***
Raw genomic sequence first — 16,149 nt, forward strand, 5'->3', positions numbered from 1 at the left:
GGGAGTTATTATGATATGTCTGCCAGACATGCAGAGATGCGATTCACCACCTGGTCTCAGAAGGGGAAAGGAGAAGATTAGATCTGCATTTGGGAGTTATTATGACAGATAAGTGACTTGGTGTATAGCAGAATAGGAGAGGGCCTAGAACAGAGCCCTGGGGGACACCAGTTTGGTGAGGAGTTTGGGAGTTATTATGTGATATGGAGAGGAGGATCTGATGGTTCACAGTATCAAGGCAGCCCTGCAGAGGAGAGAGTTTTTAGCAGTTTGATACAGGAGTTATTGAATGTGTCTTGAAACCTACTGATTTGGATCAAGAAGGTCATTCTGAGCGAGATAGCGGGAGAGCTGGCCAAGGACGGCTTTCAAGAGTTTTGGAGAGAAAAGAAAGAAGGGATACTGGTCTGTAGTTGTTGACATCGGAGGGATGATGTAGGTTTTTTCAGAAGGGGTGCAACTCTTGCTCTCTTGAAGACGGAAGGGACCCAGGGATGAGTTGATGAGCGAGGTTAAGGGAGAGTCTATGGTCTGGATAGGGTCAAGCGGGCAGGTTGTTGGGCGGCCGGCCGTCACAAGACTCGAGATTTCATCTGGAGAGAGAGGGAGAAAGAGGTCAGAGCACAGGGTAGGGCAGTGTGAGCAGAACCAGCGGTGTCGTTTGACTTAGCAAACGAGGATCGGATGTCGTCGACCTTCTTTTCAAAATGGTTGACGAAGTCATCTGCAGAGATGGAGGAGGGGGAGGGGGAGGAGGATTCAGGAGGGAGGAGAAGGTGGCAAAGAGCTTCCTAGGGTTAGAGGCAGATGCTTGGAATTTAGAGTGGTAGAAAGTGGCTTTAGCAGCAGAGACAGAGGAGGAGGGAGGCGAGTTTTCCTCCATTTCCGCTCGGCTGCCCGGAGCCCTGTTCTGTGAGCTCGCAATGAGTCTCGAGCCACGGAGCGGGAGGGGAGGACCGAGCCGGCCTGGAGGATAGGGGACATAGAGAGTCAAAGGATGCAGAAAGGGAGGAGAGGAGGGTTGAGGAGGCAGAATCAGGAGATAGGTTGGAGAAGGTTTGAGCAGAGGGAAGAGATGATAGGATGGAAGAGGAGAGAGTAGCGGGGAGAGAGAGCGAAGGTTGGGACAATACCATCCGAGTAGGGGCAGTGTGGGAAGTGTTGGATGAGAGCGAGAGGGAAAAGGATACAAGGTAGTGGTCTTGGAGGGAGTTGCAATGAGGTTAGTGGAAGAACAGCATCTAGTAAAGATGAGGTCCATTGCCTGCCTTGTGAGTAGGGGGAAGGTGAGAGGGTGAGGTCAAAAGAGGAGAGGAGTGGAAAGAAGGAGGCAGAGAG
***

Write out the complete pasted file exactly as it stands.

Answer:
Raw genomic sequence first — 16,149 nt, forward strand, 5'->3', positions numbered from 1 at the left:
GGGAGTTATTATGATATGTCTGCCAGACATGCAGAGATGCGATTCACCACCTGGTCTCAGAAGGGGAAAGGAGAAGATTAGATCTGCATTTGGGAGTTATTATGACAGATAAGTGACTTGGTGTATAGCAGAATAGGAGAGGGCCTAGAACAGAGCCCTGGGGGACACCAGTTTGGTGAGGAGTTTGGGAGTTATTATGTGATATGGAGAGGAGGATCTGATGGTTCACAGTATCAAGGCAGCCCTGCAGAGGAGAGAGTTTTTAGCAGTTTGATACAGGAGTTATTGAATGTGTCTTGAAACCTACTGATTTGGATCAAGAAGGTCATTCTGAGCGAGATAGCGGGAGAGCTGGCCAAGGACGGCTTTCAAGAGTTTTGGAGAGAAAAGAAAGAAGGGATACTGGTCTGTAGTTGTTGACATCGGAGGGATGATGTAGGTTTTTTCAGAAGGGGTGCAACTCTTGCTCTCTTGAAGACGGAAGGGACCCAGGGATGAGTTGATGAGCGAGGTTAAGGGAGAGTCTATGGTCTGGATAGGGTCAAGCGGGCAGGTTGTTGGGCGGCCGGCCGTCACAAGACTCGAGATTTCATCTGGAGAGAGAGGGAGAAAGAGGTCAGAGCACAGGGTAGGGCAGTGTGAGCAGAACCAGCGGTGTCGTTTGACTTAGCAAACGAGGATCGGATGTCGTCGACCTTCTTTTCAAAATGGTTGACGAAGTCATCTGCAGAGATGGAGGAGGGGGAGGGGGAGGAGGATTCAGGAGGGAGGAGAAGGTGGCAAAGAGCTTCCTAGGGTTAGAGGCAGATGCTTGGAATTTAGAGTGGTAGAAAGTGGCTTTAGCAGCAGAGACAGAGGAGGAGGGAGGCGAGTTTTCCTCCATTTCCGCTCGGCTGCCCGGAGCCCTGTTCTGTGAGCTCGCAATGAGTCTCGAGCCACGGAGCGGGAGGGGAGGACCGAGCCGGCCTGGAGGATAGGGGACATAGAGAGTCAAAGGATGCAGAAAGGGAGGAGAGGAGGGTTGAGGAGGCAGAATCAGGAGATAGGTTGGAGAAGGTTTGAGCAGAGGGAAGAGATGATAGGATGGAAGAGGAGAGAGTAGCGGGGAGAGAGAGCGAAGGTTGGGACAATACCATCCGAGTAGGGGCAGTGTGGGAAGTGTTGGATGAGAGCGAGAGGGAAAAGGATACAAGGTAGTGGTCTTGGAGGGAGTTGCAATGAGGTTAGTGGAAGAACAGCATCTAGTAAAGATGAGGTCCATTGCCTGCCTTGTGAGTAGGGGGAAGGTGAGAGGGTGAGGTCAAAAGAGGAGAGGAGTGGAAAGAAGGAGGCAGAGAG